That Would be Unbecoming

Destroyed is birth, the holy life has been lived, what had to be done has been done, there is no more for this state of being.

Rebirth is ended, the spiritual journey has been completed, what had to be done has been done, there is no return to any state of existence.

This is the stock phrase from the Pāli texts describing the result of having attained nibbāna in two translations (Bodhi and Sujato). The middle two phrases, about completing the spiritual journey and having done what one must [to relieve suffering], are mostly straightforward. But how are we to understand the destruction of birth, and not returning to any state of existence? The classic Theravādin interpretation is that consciousness will not arise in connection with another physical or subtle body after the death of this one, and as such one is no longer going to repeat the cycle of birth and death called saṁsāra.

We don’t teach a lot on rebirth in Insight Meditation partly because

  1. we don’t practice the kind of concentration needed to have reliable visionary experiences of previous lives,
  2. we are religiously present moment focused and so tend to interpret existential problems as psychological ones, and
  3. we are so embedded in the scientific materialism of the European Enlightenment that it’s very hard to wrap our heads around animist, pre-modern worldviews.

The Buddha did say that the workings of rebirth had to be taken on faith initially, until one has the concentration needed to observe it directly through memory. Faith, then concentration, then direct experience. That’s the path. 

We suck at both faith and concentration, so our only pathway to thinking about rebirth is the mythic narrative and imagery channel—and that one has been so thoroughly neutered by post-structuralism and deconstruction that the Jātakas (the morality tales of the Buddha’s former lives) are just another book on my kid’s shelf, between the Norse Myths, Anansi Stories, The Tales of Tiptoes Lightly, Baba Yaga, and Gerald and Piggie. And “direct experience” is just another casualty of deconstruction—there’s no communicable experience free from positionality, so we don’t believe in it much either. Means that a lot of us don’t really believe in liberation at all. 

It’s very difficult to resist the inexorable logic of deconstruction. For good reason! It is one of the smartest, most equitable, most supportive of justice, most existentially healing of all views. But it’s still a view, and there is a strange magic in the unbinding of the heart from its service. The very fact that I treat the Pāli Canon as scripture, and give it a top shelf position by the altar is an act of resistance. I know it’s irrational and try not to care. I venerate these books. I pray for a wholesome rebirth, or none at all, as sincerely as I can—even though a miasma of irony clings to every object of reverence like old cigarette smoke.

To not return to any state of existence is a mystical insight about the future that depends for its power on an unverifiable past. To truly fear future rebirth, I must truly believe/know that I’ve had millions of painful ones already. To become free, in the present moment, is defined as knowing for certain I won’t ever again succumb to terrible, deluded states of mind. So liberation is not just an experience of profound presence, it’s the experience of certainty about the future. 

I do like that it’s stated in the present tense: “there is no return,” not “there will be no return.” Rebirth IS ended. It’s important, I think, that we understand this mystery both as psychological and existential, imminent and transcendent. To be finished with states of existence in the present life, in the present moment, while still alive and active, is the most interesting phase of existence. If the past, whether just in this lifetime or throughout the infinite ancestral past, consists of mostly being lost in reactivity and painful narratives, and the future after our death consists of plain old oblivion or liberation from the wheel, there’s this strange brief window between the two.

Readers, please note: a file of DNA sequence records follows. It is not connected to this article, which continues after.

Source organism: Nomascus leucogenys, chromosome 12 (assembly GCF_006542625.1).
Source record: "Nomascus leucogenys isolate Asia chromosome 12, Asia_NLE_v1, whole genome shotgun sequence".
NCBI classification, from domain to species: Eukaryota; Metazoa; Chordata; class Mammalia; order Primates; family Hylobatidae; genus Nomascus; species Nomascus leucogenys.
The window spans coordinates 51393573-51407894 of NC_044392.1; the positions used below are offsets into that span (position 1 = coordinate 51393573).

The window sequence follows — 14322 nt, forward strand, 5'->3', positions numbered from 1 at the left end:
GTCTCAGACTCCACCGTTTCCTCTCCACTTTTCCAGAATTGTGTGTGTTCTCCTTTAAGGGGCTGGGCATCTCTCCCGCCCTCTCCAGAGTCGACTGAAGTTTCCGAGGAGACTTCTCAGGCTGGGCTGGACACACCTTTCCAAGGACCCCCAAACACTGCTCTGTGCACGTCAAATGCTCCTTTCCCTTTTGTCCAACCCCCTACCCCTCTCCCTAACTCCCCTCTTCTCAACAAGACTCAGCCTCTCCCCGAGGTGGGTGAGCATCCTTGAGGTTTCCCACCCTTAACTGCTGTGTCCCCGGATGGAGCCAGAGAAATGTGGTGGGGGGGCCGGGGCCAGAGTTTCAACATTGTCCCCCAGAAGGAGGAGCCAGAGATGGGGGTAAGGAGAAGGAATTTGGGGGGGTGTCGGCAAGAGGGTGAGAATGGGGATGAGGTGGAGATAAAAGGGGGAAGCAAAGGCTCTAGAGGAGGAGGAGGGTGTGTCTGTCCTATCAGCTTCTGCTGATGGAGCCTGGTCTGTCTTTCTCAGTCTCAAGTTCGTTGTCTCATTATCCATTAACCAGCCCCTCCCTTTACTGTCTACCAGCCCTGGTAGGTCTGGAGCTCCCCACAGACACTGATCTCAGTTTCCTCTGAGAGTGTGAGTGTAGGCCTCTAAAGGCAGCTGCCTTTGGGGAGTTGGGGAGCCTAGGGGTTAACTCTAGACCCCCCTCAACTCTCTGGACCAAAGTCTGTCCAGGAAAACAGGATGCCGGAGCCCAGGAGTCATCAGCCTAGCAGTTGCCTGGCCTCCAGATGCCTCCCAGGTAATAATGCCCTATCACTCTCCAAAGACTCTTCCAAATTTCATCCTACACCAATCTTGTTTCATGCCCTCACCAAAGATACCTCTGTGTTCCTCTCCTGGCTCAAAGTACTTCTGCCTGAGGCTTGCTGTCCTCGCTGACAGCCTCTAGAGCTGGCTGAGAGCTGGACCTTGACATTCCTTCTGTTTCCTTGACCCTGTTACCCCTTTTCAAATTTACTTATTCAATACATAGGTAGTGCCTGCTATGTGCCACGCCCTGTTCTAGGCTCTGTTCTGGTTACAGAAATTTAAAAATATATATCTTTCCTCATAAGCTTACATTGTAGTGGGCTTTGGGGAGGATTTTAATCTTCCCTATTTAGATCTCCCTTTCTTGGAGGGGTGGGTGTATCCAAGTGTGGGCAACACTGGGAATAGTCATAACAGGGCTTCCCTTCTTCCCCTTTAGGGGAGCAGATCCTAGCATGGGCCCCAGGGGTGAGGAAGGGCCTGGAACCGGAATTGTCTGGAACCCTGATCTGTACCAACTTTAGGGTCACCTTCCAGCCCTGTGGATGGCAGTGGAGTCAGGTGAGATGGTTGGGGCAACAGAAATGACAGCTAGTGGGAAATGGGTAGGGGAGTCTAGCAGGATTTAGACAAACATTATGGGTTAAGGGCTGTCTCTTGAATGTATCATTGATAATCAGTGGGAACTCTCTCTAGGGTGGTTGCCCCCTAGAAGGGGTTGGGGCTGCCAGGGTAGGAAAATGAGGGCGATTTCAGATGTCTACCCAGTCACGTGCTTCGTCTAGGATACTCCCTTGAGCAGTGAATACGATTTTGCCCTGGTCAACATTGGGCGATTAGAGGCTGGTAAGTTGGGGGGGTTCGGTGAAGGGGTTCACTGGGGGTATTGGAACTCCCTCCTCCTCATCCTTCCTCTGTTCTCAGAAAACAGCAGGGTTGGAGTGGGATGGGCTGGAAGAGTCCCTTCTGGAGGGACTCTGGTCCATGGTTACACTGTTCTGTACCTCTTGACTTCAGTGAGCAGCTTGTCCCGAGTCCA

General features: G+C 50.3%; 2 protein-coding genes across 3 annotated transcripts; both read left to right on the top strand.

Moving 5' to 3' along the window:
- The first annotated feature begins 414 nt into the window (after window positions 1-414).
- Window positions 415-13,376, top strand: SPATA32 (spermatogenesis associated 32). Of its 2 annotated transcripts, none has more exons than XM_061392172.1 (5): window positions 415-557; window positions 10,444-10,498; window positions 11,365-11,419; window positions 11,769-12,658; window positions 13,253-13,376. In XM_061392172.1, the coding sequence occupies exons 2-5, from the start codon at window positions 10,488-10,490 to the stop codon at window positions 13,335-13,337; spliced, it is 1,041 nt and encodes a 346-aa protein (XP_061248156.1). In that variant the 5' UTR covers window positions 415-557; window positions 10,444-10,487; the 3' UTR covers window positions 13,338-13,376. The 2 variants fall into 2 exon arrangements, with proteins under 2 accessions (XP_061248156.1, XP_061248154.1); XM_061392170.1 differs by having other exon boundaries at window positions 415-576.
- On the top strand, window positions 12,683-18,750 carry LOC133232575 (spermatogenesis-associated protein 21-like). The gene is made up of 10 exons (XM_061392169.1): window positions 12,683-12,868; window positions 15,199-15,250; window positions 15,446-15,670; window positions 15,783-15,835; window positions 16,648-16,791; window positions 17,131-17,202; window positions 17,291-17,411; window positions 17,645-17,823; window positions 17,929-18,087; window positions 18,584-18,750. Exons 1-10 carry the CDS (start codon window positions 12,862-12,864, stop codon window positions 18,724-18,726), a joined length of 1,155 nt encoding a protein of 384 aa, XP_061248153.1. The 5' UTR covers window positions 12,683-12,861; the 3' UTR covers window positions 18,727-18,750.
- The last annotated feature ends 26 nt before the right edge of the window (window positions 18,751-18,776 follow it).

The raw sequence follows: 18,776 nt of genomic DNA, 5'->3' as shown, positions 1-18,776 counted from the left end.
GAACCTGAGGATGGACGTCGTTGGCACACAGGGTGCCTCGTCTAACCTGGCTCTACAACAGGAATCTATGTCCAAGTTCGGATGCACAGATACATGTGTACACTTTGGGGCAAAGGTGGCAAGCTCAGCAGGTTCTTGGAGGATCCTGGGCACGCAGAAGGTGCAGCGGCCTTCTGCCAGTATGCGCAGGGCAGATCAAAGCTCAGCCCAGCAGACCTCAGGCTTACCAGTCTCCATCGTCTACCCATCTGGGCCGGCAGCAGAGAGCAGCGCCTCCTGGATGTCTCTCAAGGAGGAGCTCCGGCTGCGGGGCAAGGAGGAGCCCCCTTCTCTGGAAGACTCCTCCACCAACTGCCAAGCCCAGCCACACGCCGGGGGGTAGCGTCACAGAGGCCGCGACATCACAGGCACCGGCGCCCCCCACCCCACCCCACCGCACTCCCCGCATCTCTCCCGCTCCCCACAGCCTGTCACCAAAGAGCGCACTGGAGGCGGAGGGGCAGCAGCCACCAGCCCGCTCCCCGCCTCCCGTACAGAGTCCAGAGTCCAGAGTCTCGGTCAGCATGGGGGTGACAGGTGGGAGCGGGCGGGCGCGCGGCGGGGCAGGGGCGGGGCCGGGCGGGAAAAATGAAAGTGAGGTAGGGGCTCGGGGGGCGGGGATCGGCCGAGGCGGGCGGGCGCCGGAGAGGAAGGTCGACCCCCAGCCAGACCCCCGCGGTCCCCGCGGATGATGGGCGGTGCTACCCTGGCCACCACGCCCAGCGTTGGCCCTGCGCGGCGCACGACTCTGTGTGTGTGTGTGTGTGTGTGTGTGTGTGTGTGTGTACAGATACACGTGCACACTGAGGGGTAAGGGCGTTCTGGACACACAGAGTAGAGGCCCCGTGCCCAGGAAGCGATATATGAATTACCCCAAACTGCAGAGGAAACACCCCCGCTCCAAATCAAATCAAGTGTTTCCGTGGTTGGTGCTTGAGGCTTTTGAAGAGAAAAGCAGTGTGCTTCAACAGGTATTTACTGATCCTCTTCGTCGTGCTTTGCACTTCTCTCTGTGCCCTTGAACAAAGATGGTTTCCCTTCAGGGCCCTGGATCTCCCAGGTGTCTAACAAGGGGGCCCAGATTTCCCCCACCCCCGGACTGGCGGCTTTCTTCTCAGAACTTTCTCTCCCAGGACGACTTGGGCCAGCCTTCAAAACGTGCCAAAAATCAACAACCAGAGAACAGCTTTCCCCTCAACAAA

After awakening and before death one is a very different kind of creature. A rare, scintillating bird, often described, occasionally glimpsed, impossible to breed in captivity. The psychological approach to the path focuses on this experience—becoming this kind of bird. The existential approach, which in Buddhism can’t rely on oblivion after death as a promised relief, focuses on the long future. Because of this, maybe a worldview that includes rebirth is more easily life-affirming than one committed to the materialist view of oblivion after death. A life that includes the profound privileges of health, wealth, and access to the Dharma—if it’s truly as rare as it looks to be in the current world—is precious indeed. 

Traditionally, this reflection is meant to lead to passionate urgency for the path. If I, on the other hand, trust that oblivion is my inevitable end, and I only have a few decades at most to suffer through (and delight in) this world, where would my passion either for individual liberation or social justice come from? I would have to constantly re-convince myself that my actions matter, and that I shouldn’t just give up. (Activist discourse has a lot of this as both tactic and aesthetic.) But I’ll always be working uphill on that one. The dingo of deconstruction ate my baby.

Maybe the climate crisis is the first external cataclysm since the last Ice Age powerful enough to make humans think about the future beyond their own lifetimes in a more serious way. And to actually engage with a potential future of endless lifetimes of sorrow and loss, and the desirability of no longer coming to any state of being.

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